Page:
Brand names, like all names, are crucially important. Do you keep yours when others whom you cannot control are using it?
The American Alliance of Museums 2016 conference in DC left me refreshed and inspired: "If we are trying to solve all the problems inherent in figuring out how to do interstellar space travel, what are you doing?"
Our marketing discovery process is aided by a set of tools outlined here. We believe that they are some of the best available.
While the popularity of She Who Tells a Story is undoubtedly affected by the curiosity and national climate of oversimplification and stereotyping that surrounds the Arab world and Iran, the real engine for attendance is the quality of the exhibition itself. (Also, we're proud of our advertising campaign.)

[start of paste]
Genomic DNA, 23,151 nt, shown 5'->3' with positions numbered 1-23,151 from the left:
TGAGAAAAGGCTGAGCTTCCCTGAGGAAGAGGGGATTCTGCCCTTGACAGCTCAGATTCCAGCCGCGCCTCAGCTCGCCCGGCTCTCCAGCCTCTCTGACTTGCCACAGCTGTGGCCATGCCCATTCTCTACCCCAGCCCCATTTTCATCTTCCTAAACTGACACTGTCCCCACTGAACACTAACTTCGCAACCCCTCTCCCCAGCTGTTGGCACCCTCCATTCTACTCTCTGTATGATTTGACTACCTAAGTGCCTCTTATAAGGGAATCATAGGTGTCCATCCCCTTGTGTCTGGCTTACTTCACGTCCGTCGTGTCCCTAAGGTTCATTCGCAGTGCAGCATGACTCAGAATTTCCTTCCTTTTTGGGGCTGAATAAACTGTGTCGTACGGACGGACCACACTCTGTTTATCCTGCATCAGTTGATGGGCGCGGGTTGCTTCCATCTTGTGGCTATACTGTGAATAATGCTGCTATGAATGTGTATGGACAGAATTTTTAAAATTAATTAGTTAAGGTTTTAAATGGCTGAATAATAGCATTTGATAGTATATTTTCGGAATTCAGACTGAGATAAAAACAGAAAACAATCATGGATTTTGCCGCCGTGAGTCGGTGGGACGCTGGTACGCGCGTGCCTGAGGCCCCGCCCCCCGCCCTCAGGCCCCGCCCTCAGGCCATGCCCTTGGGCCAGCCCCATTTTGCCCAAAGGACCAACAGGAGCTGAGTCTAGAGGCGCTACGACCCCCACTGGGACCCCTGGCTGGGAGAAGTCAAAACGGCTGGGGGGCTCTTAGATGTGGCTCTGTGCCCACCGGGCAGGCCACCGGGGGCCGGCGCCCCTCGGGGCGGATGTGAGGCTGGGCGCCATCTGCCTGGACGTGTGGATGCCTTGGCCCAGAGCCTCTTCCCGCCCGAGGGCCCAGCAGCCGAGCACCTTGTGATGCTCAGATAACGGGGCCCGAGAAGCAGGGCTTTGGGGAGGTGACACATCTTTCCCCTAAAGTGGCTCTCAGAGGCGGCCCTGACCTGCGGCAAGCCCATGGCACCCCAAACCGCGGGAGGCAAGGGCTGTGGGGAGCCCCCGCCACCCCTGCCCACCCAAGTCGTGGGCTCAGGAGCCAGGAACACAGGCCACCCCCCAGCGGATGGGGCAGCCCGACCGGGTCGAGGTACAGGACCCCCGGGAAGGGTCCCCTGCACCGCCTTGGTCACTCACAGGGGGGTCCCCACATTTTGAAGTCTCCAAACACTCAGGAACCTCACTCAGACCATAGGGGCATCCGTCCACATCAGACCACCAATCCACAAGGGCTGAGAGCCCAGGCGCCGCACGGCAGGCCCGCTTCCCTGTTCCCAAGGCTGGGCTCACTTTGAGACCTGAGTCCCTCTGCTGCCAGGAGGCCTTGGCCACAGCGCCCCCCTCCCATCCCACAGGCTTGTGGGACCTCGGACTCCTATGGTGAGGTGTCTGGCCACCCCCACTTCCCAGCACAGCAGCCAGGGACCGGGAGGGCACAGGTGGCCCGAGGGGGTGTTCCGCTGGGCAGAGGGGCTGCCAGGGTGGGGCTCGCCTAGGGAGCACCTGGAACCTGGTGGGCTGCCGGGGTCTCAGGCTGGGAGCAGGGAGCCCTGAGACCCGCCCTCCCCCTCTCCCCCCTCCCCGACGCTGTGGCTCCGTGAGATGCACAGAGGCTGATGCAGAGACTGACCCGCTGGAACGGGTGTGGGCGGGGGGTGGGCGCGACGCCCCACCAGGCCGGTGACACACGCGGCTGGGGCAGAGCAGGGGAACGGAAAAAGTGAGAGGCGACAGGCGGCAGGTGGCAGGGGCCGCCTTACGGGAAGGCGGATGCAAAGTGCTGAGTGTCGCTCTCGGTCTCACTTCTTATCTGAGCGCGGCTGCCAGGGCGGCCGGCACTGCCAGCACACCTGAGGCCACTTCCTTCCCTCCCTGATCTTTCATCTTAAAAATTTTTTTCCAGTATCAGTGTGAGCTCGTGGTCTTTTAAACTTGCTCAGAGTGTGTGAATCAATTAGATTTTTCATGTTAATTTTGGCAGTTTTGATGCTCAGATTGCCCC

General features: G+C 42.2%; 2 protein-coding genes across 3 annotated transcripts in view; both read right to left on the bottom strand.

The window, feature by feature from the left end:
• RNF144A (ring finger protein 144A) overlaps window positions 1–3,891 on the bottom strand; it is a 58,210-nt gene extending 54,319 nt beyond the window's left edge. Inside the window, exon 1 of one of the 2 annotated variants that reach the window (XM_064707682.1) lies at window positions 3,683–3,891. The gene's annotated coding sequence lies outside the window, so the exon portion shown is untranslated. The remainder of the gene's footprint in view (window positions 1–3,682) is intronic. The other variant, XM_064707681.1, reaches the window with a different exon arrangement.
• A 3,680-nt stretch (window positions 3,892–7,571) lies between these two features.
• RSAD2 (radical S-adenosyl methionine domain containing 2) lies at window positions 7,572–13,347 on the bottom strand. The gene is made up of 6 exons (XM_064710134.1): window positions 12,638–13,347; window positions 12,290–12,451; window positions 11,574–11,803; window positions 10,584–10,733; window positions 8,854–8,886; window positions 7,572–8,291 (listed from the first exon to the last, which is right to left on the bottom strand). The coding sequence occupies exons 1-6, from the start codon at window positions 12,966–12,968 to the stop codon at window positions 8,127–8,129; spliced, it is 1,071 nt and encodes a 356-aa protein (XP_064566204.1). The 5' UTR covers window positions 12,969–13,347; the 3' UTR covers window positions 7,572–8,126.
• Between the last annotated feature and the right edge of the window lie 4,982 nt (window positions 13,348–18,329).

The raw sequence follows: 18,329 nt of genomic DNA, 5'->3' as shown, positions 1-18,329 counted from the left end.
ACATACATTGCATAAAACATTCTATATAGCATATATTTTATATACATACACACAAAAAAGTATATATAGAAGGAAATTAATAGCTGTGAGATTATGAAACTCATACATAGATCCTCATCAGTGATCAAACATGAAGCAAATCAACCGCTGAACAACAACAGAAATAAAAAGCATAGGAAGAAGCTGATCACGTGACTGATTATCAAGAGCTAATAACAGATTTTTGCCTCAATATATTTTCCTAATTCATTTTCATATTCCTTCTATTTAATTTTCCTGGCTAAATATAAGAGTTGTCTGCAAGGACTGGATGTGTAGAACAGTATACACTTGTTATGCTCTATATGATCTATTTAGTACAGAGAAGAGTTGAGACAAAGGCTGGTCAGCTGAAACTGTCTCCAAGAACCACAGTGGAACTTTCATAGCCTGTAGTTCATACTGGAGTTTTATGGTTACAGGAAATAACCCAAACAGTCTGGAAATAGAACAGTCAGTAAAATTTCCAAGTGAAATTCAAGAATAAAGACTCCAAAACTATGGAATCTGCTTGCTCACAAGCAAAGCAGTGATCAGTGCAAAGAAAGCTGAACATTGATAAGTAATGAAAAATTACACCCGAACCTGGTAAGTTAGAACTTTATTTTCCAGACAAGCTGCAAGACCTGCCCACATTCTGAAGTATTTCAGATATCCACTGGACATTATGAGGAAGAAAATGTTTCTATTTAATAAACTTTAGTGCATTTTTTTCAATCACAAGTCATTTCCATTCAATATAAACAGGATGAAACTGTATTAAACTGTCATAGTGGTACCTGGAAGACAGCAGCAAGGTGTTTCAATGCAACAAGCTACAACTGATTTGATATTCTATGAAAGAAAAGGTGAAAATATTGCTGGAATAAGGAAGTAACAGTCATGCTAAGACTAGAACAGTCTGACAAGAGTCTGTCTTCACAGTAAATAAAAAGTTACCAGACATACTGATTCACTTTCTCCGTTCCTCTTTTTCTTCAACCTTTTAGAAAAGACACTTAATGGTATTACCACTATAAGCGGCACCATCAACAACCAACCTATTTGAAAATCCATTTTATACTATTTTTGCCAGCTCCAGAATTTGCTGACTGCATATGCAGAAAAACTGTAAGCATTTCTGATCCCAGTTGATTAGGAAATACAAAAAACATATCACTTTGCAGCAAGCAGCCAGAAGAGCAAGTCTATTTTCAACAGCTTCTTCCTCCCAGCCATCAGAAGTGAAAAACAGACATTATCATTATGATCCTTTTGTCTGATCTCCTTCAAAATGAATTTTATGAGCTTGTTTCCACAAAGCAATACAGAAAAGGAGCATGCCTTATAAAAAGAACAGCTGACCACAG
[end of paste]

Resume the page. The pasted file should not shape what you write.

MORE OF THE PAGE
What business are you in? I have found this question poses a challenge in almost every engagement, surprising participants. It wakes people up as they realize that they cannot answer or cannot agree on the answer. "If we cannot agree on who we are or what business we are in, how is anyone on the outside going to understand or guess right?"
Get answers to these and other key questions: "Who is our most natural consumer?" and "Why should they care about our product or service?"
Rarely does a day go by where I do not make use of what I learned from Jim Crane.
Beef has come to be interpreted not just as meat from a cow but rather as the more generic and simplified meat; "If he does not eat beef, he must be a vegetarian." These two brands are differentiated enough and simple enough to make it easy to move between them, A to B. Where does your brand fall on this scheme?